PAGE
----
Twitter’s Twitterverse is not just a place for harmless Tweeting between friends and following popular brands – the social media site has also become the go-to social space capturing crime-related activity which are being reported over media news.
Tragic Death in India
Just two days ago on Friday, it was reported that Sunanda Pushkar Tharoor, the wife of an Indian government minister, was discovered dead in New Delhi. Her death came after a public Twitter feud with a woman who she thought was stalking and having an affair with her husband. According to Abhinav Kumar, the personal assistant to the minister, there were no signs of foul play, poisoning or otherwise.
Prior to her death, the very public row between the two women had gone viral on Twitter’s twitterverse and onto the front pages of local newspapers, capturing the escalating argument in the social space leading up to the crime.
Mehr Tarar, the journalist whom Tharoor accused of having the affair, vehemently denied any involvement with the minister and retaliated by saying she would pursue legal action against the publicly-occurring defamation.
Sunanda Tharoor was formerly a UN diplomat who had over two million Twitter followers. Following her death, Tarar tweeted once again, this time about her shock over the tragedy – and her hopes that Sunanda would rest in peace.
Arrests in the UK
In the UK, news broke today about two men who were arrested following their racist tweets which were tracked by the Police Scotland, surrounding the mysterious disappearance of a three-year old toddler. The two men, one in his late teens and the other in his late-twenties, were arrested and questioned before being released on bail terms.
A young child’s body believed to be the missing person of interest – Mikaeel Kular – was found yesterday at the back of a bungalow in Kirkcaldy, Fife. The child’s mother, Rosdeep Kular, is currently being detained by the police.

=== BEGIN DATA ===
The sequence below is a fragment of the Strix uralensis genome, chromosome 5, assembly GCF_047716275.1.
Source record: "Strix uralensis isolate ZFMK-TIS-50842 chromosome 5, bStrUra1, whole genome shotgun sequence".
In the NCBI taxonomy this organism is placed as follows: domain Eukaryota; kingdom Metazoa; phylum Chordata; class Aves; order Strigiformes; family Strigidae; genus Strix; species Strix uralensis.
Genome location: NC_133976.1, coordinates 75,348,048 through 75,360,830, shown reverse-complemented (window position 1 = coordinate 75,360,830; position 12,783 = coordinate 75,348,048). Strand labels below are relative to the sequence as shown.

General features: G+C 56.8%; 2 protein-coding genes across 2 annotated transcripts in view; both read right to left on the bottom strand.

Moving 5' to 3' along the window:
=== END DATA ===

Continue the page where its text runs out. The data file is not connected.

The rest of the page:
According to the Scotland Police, any sort of posted comments online reflecting racist, offensive or comments would be thoroughly investigated.
Twitter’s “Citizen Involvement” Helps Fight Crime
Twitter’s social space is being lauded by police enforcement agencies as being helpful in solving various crime cases. In particular with the Twitterverse, the avenue of citizen involvement has been particularly helpful to police in receiving real-time crime-related tips. In one case, the police in Medford uploaded photos of a trailer theft to Twitter and Facebook, and quickly received tips that allowed them to track down and arrest the three thieves and return the stolen trailer, valued at $8,000, to its rightful owner.
The investigation, buoyed along by the tips from social media as well as phone calls lead to the successful arrests within a 24-hour time span of the trailer being stolen.
Twitter’s effectiveness in fighting crime has not gone unnoticed as organizations such as Crime Stoppers have joined the social media trend with their own Twitter handle, @CStoppers.
Twitter’s Double Edged Sword
Twitter’s ability to help fight crime is also a double-edged sword, as it has also become a go-to social space for criminals to boast about their criminal activities and communicate their propaganda to a widespread audience. According to USA today, one of the most shocking examples occurred last year, when an extremist group live-tweeted a Kenyan mall siege. The extremists threatened further violence, directing their taunts towards the military and acknowledging their role in the mass slaughter.
Twitter’s social role in capturing crime-related activity has come a long way from its origins back in 2006, and as the space of the Twitterverse continues to expand, it remains to be seen what multi-pronged edges it still has yet to develop.
By Joscelyne Yu